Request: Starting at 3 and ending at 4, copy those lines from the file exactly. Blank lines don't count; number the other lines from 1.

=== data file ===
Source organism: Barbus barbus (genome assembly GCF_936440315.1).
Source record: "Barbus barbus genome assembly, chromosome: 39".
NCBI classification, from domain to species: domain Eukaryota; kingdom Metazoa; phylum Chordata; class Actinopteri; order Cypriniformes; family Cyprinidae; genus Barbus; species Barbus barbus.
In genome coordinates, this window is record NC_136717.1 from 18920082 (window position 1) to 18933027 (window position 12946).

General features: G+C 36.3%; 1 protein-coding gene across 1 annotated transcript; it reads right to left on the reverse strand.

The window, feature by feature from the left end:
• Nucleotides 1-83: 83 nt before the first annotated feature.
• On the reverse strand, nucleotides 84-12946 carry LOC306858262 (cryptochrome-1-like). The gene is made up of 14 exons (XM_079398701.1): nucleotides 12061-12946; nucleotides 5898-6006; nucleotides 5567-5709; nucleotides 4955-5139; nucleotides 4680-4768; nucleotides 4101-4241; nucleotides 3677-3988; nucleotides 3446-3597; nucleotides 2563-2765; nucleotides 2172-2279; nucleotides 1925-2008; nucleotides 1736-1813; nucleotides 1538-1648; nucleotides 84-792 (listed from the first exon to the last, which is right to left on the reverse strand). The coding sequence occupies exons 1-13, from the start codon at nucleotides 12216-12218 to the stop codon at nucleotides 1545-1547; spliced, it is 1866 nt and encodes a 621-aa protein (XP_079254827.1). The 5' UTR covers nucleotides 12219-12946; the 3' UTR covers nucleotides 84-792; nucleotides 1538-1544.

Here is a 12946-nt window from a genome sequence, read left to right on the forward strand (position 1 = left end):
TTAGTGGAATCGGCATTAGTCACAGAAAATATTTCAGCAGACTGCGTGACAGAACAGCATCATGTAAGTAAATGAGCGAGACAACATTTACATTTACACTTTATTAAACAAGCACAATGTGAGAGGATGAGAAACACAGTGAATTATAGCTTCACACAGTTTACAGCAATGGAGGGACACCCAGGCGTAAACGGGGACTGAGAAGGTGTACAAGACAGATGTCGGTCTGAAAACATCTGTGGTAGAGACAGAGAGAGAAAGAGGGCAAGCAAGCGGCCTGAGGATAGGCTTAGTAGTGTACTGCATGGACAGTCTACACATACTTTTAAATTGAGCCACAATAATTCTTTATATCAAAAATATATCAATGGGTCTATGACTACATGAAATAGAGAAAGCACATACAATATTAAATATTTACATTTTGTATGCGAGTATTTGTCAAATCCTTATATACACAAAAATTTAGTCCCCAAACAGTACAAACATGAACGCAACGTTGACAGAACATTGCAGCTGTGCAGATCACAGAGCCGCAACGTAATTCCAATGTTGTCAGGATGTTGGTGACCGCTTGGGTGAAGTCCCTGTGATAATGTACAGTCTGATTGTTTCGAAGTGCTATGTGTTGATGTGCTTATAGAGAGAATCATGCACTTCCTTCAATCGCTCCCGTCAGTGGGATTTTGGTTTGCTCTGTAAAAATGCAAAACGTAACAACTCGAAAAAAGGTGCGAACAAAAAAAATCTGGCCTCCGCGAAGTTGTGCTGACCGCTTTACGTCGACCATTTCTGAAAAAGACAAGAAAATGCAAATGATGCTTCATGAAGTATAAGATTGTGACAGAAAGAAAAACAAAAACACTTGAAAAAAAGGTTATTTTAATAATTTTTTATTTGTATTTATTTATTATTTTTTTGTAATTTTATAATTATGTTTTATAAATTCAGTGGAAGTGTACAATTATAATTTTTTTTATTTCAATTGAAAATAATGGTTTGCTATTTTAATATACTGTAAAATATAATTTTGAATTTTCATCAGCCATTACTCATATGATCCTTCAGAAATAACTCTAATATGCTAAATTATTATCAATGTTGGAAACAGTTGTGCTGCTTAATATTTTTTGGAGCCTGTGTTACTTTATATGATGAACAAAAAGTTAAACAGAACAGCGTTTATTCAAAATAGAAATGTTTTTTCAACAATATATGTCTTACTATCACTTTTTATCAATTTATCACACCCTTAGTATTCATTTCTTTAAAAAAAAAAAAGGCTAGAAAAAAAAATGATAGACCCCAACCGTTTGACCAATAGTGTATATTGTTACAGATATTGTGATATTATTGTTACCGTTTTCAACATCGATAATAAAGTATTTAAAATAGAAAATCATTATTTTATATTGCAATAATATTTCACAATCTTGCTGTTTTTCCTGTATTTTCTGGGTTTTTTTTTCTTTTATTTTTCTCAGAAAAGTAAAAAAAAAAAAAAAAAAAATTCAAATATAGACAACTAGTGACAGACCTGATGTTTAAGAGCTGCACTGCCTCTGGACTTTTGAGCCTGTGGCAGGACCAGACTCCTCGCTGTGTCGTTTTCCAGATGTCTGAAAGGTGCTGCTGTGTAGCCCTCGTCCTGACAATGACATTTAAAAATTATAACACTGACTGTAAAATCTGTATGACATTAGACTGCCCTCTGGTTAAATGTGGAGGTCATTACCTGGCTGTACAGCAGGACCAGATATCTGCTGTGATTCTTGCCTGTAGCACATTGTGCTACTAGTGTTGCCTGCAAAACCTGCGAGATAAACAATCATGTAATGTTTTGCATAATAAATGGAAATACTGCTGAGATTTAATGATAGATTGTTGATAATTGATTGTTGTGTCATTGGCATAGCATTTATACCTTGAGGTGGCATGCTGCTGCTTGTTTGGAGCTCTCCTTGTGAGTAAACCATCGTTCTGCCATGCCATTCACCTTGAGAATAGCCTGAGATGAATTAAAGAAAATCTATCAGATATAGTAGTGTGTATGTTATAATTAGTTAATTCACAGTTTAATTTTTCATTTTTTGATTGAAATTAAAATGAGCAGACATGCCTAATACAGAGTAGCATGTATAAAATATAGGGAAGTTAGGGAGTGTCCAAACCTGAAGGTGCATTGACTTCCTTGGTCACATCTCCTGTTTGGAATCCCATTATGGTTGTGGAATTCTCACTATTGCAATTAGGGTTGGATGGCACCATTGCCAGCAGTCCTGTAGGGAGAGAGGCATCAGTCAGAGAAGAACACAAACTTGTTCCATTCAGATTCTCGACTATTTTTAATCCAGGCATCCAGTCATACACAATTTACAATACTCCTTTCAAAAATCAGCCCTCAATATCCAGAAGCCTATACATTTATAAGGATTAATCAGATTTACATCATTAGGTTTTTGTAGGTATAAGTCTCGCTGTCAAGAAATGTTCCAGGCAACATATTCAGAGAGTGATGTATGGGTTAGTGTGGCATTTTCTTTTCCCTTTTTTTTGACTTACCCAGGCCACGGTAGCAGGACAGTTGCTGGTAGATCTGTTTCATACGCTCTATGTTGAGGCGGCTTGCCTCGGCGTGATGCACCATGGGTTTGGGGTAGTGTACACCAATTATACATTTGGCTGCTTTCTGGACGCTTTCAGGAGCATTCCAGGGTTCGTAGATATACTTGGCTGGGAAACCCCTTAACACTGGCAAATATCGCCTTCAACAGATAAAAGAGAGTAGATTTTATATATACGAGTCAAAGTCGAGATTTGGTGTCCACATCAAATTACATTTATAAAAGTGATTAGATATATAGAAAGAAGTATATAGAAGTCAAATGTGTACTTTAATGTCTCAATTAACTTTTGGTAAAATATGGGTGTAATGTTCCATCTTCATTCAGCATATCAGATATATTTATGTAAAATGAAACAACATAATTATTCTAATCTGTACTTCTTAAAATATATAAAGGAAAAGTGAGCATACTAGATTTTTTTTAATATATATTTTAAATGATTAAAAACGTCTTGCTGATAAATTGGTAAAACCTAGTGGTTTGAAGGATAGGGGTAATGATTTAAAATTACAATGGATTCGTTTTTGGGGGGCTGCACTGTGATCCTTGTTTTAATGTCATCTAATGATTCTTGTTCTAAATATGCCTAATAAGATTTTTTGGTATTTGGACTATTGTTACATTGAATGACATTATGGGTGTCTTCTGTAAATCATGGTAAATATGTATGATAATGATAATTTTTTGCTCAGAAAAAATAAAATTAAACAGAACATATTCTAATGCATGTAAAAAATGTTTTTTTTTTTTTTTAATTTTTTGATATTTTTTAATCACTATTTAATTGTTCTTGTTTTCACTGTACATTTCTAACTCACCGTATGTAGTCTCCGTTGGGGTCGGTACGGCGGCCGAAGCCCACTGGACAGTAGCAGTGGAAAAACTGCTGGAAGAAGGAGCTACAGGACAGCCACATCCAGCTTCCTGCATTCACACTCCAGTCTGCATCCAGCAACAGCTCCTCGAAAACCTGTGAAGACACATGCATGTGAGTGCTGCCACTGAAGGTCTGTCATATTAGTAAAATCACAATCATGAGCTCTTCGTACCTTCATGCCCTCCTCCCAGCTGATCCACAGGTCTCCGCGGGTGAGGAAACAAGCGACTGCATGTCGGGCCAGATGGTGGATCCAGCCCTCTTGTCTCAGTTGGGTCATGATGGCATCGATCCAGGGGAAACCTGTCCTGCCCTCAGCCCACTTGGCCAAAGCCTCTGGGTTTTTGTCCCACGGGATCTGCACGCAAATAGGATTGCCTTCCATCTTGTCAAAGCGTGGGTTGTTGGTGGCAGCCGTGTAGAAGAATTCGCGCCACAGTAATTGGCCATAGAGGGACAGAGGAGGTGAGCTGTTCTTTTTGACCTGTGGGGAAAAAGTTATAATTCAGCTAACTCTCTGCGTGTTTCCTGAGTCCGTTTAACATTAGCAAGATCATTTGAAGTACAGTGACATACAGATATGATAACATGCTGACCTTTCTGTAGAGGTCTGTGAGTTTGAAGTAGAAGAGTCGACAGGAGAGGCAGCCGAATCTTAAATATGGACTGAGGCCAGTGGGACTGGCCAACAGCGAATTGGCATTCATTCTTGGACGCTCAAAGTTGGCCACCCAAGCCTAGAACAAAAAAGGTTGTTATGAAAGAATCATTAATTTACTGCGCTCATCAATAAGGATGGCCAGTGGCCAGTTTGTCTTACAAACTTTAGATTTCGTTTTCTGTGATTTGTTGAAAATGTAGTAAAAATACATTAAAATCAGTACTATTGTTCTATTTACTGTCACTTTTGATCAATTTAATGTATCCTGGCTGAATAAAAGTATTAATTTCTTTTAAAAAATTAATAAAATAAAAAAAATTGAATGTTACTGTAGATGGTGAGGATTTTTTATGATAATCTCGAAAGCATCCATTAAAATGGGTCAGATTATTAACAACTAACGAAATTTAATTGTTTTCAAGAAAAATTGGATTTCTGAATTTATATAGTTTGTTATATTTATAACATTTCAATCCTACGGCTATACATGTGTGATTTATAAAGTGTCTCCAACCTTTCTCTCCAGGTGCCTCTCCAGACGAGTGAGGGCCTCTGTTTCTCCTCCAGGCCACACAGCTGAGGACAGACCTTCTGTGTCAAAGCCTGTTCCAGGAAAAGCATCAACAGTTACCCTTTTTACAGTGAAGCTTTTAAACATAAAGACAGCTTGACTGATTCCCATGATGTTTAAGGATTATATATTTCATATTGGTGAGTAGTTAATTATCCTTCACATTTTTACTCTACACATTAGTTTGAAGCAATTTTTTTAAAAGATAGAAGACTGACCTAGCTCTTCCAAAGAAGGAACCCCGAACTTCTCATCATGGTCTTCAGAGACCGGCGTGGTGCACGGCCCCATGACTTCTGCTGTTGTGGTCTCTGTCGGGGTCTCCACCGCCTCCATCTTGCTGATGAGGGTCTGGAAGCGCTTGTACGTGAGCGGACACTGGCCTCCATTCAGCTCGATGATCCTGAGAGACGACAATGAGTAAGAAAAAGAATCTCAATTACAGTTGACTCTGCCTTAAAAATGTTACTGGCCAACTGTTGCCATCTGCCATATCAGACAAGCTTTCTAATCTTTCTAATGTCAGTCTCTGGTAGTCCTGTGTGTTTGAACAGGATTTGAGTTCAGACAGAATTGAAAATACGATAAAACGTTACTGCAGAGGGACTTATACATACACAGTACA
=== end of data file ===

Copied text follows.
NCBI classification, from domain to species: domain Eukaryota; kingdom Metazoa; phylum Chordata; class Actinopteri; order Cypriniformes; family Cyprinidae; genus Barbus; species Barbus barbus.
In genome coordinates, this window is record NC_136717.1 from 18920082 (window position 1) to 18933027 (window position 12946).